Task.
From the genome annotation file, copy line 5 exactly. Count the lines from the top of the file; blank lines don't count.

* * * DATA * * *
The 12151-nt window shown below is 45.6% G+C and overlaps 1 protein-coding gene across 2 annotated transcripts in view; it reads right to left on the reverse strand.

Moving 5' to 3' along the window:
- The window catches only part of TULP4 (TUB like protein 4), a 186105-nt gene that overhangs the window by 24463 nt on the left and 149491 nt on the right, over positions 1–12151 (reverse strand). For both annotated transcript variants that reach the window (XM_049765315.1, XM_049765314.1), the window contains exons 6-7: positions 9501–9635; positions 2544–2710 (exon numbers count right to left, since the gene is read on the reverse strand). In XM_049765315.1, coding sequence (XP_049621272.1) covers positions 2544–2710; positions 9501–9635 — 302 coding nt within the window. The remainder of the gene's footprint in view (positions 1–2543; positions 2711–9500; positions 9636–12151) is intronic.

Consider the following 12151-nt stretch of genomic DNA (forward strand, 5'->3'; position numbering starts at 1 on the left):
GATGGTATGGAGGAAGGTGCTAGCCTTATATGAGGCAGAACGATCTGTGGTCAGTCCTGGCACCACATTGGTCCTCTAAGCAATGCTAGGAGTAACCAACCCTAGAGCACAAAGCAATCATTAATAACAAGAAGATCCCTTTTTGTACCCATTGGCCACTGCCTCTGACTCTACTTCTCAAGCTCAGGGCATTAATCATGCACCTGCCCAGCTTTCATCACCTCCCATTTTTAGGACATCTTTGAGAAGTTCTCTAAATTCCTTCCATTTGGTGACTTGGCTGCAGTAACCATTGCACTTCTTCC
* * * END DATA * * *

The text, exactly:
GATGGTATGGAGGAAGGTGCTAGCCTTATATGAGGCAGAACGATCTGTGGTCAGTCCTGGCACCACATTGGTCCTCTAAGCAATGCTAGGAGTAACCAACCCTAGAGCACAAAGCAATCATTAATAACAAGAAGATCCCTTTTTGTACCCATTGGCCACTGCCTCTGACTCTACTTCTCAAGCTCAGGGCATTAATCATGCACCTGCCCAGCTTTCATCACCTCCCATTTTTAGGACATCTTTGAGAAGTTCTCTAAATTCCTTCCATTTGGTGACTTGGCTGCAGTAACCATTGCACTTCTTCC